HOGANSBURG — It appears all bets are off at a controversial Native American-run casino.
Five men have been indicted on federal charges of operating an illegal gambling business on the St. Regis Mohawk Reservation, and the Mohawk traditionalists associated with the Three Feathers Casino also could face additional state charges in connection with $200,000 in alleged electricity theft through an unauthorized power connection at the site.
The Dec. 12 indictment, product of a yearlong, multiagency probe, culminated in execution of separate federal and state search warrants at the shuttered casino Tuesday morning by federal, state and local law enforcement agents.
Federal officials said James Gray, William Roger Jock, Thomas Angus Square and Anthony Laughing Sr., all of Hogansburg, and Joseph Hight of Atlanta face federal charges of conducting an illegal gambling business and unlawfully possessing gambling devices in Indian country.
The maximum potential penalty for the first count is five years’ prison time and a $250,000 fine. The second count carries up to two years’ imprisonment and a $250,000 fine.
No one associated with the operation was present Tuesday morning when agents converged on the casino, which has been closed for about three months, federal officials said. A recording indicated the casino’s telephone number was disconnected when a reporter called later in the day.
Mr. Square, 57, was arrested Tuesday morning on the reservation. Mr. Jock, 51, and Mr. Laughing, 65, surrendered late Tuesday afternoon at U.S. District Court in Plattsburgh. Mr. Gray, 56, and Mr. Hight, 49, had not been arrested as of Tuesday night.
Mr. Laughing, who ran Tony’s Vegas International casino in the 1980s, was convicted in federal court on illegal-gambling charges in 1990 and served part of a 2½-year sentence for that crime. He later served more federal time following a 1998 guilty plea to racketeering and money laundering charges for smuggling cigarettes and alcohol into Canada from the reservation.
“Unauthorized and unregulated casinos in Indian country detract from legitimate gambling operations whose proceeds are meant to help sustain Native American communities so they can develop programs and provide services that further public safety, public health and self-determination,” said Richard S. Hartunian, U.S. attorney for the Northern District of New York.
The gambling parlor at 439 Route 37 was launched in July 2011 by the Kanienkehaka Kaianerehkowa Kanonhsesne, or the Men’s Council of the People of the Way of the Longhouse. They are not associated with the St. Regis Mohawk Tribal Council, the only governing body on the reservation the state recognizes.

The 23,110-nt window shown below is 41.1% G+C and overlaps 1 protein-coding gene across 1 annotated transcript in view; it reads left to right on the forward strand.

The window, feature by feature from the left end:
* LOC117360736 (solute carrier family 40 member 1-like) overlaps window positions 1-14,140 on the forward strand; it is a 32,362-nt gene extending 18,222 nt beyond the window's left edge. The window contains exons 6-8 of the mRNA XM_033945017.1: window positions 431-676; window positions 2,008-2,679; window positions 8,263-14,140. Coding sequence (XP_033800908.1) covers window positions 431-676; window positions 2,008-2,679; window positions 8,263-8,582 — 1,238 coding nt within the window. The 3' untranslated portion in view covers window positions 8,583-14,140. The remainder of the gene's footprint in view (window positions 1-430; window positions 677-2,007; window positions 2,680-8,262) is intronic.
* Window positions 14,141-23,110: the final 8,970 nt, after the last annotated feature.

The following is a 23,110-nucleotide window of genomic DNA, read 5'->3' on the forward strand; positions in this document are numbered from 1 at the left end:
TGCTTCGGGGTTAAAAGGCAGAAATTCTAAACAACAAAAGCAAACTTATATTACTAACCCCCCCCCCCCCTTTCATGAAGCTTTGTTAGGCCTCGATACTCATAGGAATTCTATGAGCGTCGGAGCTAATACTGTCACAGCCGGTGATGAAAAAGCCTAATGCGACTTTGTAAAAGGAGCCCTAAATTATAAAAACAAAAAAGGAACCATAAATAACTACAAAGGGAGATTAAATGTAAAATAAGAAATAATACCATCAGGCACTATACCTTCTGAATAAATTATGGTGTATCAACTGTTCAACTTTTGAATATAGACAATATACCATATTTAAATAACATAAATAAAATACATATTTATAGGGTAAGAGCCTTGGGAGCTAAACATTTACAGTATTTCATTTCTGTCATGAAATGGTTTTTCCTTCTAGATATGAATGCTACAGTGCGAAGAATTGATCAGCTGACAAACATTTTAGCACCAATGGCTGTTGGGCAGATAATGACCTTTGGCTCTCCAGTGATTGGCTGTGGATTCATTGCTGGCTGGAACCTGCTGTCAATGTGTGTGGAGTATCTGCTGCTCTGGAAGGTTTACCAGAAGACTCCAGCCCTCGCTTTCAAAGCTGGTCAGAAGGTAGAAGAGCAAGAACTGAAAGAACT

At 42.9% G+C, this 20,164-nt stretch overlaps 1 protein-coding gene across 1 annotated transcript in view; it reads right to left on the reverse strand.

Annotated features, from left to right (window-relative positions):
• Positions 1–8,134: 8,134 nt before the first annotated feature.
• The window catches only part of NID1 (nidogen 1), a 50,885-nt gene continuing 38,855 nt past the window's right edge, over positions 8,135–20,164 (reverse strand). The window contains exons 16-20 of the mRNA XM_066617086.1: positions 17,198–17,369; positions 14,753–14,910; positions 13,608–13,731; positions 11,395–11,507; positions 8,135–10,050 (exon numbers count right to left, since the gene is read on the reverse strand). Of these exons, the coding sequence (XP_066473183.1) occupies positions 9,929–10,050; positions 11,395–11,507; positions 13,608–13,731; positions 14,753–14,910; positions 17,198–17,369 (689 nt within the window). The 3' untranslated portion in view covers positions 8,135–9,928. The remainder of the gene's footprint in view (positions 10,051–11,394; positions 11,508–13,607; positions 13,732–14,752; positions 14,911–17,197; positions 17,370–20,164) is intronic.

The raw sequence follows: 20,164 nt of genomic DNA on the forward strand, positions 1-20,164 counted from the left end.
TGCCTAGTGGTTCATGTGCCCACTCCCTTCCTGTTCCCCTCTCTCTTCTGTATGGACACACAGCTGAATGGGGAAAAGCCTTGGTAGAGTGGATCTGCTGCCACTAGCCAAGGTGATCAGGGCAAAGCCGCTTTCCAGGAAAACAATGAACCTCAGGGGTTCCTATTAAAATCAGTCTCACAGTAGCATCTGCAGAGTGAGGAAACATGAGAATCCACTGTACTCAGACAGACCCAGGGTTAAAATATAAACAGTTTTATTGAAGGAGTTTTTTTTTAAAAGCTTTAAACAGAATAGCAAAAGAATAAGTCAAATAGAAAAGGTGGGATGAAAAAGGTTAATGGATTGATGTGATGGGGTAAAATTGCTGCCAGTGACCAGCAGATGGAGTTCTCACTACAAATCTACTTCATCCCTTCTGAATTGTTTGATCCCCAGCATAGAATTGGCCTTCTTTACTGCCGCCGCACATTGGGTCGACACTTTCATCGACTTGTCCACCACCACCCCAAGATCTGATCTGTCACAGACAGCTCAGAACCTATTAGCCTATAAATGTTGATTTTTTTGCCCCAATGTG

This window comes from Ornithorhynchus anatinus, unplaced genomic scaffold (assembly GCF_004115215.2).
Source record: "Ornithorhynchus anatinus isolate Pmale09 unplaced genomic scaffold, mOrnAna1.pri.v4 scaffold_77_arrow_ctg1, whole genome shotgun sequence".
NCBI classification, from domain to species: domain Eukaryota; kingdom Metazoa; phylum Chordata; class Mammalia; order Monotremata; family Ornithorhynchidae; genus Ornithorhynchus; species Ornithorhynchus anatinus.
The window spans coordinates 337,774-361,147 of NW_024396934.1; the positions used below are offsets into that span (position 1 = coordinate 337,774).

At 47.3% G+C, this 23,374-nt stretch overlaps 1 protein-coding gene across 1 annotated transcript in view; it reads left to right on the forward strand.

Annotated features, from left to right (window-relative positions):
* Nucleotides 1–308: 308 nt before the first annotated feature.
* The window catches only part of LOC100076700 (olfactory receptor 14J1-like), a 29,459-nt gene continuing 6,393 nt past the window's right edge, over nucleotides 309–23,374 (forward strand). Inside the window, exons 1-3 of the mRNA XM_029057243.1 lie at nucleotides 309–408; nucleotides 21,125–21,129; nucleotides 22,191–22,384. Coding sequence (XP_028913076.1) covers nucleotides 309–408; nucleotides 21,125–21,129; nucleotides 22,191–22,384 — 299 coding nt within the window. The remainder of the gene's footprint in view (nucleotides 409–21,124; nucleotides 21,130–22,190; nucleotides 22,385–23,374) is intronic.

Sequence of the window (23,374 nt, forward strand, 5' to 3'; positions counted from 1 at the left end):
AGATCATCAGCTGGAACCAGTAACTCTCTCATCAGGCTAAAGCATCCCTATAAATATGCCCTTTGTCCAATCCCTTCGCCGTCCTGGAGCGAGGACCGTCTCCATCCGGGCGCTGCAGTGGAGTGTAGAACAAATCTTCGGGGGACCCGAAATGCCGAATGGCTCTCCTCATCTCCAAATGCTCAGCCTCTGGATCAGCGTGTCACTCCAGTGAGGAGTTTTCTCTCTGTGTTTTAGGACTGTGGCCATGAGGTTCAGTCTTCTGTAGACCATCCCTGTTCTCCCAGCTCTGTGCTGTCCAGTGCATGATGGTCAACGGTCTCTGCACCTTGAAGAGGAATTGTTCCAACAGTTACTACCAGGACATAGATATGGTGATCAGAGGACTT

Federal officials allege Three Feathers continued to operate until September in defiance of a Jan. 20 cease and desist order from the St. Regis Tribal Gaming Commission, which said the facility was in violation of the St. Regis Mohawk Tribe’s gaming ordinance.
“I don’t know whether these are good or bad charges, but they are ridiculous charges and we are going to fight them all the way,” said Lake Placid attorney Brian P. Barrett, who represents Mr. Jock.
Mr. Barrett said the arrests violate a 1794 treaty that requires the federal government to seek authority from tribal authorities before initiating proceedings against any member or resident of an Indian territory.
“Federal law has been broken,” Mr. Barrett said.
A statement released by federal officials said the investigation was conducted by Homeland Security Investigations, the St. Regis Mohawk Tribal Police Department and the tribal gaming commission.
St. Regis spokesman David T. Staddon said the tribe would not have a statement Tuesday before the release of the federal indictment, which remained sealed until late in the day.
Whatever the legality of the arrests, the casino operators have been open in their defiance of tribal authority.
The Men’s Council, which considers itself a sovereign people, “ignored the order and refuse to shut it down,” according to a statement on the casino’s website, still visible to the public Tuesday night.
The indictment alleges active operation continued until about Sept. 10, when a sign indicated the casino was closed for remodeling.
More than 20 tribal police officers assisted with security during Tuesday’s investigation at the casino, which also was part of an ongoing larceny, criminal tampering and theft of services probe conducted by state police, the St. Regis Tribal Police and the Franklin County district attorney’s office.
Franklin County District Attorney Derek P. Champagne said the state warrant, which did not result in any arrests, focused on a power pole that carries electricity into the building, as well as a ground transformer and the main power access to the facility. Investigators seized National Grid property from the site, Mr. Champagne said.
Following initial appearances in federal court, Mr. Laughing was released on a $50,000 bond with electronic monitoring, Mr. Jock was released on a $10,000 bond and Mr. Square was detained pending a hearing Thursday.
A trial has been set for Feb. 11 in Utica.